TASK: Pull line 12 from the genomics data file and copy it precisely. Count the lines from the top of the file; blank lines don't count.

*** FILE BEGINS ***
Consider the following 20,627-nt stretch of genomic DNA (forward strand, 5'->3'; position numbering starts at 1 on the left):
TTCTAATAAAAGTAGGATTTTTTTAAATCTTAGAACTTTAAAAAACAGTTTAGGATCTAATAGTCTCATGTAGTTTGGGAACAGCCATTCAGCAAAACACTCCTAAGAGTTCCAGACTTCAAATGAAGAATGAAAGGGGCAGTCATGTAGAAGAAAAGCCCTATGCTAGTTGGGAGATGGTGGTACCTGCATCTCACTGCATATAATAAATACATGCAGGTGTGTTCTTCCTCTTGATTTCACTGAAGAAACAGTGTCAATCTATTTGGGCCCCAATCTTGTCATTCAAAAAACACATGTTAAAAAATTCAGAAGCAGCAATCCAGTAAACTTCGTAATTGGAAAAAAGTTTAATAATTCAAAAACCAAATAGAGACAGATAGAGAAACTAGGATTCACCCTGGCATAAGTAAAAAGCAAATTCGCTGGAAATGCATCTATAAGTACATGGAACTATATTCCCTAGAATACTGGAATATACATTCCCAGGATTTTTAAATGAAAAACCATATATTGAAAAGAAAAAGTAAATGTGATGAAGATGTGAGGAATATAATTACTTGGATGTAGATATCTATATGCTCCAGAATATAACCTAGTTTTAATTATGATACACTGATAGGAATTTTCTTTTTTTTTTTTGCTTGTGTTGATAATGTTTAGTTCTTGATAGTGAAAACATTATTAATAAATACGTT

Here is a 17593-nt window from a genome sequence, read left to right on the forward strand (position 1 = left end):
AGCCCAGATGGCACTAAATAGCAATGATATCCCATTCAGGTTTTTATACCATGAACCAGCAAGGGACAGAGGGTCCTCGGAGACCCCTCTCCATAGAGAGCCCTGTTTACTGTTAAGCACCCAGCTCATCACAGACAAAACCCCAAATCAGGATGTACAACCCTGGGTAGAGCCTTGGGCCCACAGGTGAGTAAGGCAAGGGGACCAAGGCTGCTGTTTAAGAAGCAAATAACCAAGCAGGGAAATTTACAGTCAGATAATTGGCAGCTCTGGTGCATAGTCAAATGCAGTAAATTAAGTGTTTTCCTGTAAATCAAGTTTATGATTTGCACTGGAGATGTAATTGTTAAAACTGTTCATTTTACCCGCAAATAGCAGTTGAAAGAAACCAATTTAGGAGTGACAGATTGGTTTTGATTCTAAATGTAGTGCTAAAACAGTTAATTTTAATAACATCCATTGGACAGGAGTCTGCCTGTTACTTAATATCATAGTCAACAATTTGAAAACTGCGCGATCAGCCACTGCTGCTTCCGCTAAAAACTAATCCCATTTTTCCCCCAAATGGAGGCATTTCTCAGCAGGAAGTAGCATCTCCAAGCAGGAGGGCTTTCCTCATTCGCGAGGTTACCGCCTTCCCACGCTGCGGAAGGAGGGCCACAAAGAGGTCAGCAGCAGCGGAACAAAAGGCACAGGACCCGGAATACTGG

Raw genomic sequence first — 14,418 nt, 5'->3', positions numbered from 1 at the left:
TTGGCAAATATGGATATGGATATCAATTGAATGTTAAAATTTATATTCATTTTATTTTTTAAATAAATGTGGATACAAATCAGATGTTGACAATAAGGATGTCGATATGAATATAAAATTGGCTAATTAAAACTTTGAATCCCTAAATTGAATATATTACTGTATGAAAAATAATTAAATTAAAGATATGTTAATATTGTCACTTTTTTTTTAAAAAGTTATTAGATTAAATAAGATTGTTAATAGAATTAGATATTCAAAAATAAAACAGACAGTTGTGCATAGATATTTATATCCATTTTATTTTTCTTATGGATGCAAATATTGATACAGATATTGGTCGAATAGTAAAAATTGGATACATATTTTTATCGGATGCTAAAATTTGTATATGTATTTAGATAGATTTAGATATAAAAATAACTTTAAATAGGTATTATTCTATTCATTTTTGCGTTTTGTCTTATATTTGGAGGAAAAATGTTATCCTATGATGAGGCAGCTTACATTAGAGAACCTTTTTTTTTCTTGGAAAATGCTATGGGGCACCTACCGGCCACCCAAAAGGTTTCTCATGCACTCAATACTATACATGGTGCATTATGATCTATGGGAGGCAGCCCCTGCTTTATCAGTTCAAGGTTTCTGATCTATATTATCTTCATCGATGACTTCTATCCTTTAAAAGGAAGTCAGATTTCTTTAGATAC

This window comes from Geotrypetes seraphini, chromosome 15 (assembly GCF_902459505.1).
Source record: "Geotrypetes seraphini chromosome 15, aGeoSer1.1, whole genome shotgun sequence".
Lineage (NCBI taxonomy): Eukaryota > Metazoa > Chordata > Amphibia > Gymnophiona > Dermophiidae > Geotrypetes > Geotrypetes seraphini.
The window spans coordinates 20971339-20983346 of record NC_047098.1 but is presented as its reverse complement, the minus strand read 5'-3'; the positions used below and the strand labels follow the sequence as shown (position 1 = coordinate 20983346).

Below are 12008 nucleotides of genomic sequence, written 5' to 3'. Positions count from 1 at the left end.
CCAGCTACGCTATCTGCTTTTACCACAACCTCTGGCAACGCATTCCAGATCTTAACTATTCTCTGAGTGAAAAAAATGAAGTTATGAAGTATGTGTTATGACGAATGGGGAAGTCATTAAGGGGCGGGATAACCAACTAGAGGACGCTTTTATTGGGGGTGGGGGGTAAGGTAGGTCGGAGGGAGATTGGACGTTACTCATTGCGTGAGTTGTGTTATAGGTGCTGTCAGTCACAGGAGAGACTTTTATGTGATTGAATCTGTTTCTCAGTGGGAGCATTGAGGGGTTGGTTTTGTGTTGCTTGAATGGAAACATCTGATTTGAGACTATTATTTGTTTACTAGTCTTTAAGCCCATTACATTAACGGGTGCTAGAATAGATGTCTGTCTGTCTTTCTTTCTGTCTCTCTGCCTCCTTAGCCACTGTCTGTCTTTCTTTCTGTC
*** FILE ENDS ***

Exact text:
CCAGCTACGCTATCTGCTTTTACCACAACCTCTGGCAACGCATTCCAGATCTTAACTATTCTCTGAGTGAAAAAAATGAAGTTATGAAGTATGTGTTATGACGAATGGGGAAGTCATTAAGGGGCGGGATAACCAACTAGAGGACGCTTTTATTGGGGGTGGGGGGTAAGGTAGGTCGGAGGGAGATTGGACGTTACTCATTGCGTGAGTTGTGTTATAGGTGCTGTCAGTCACAGGAGAGACTTTTATGTGATTGAATCTGTTTCTCAGTGGGAGCATTGAGGGGTTGGTTTTGTGTTGCTTGAATGGAAACATCTGATTTGAGACTATTATTTGTTTACTAGTCTTTAAGCCCATTACATTAACGGGTGCTAGAATAGATGTCTGTCTGTCTTTCTTTCTGTCTCTCTGCCTCCTTAGCCACTGTCTGTCTTTCTTTCTGTC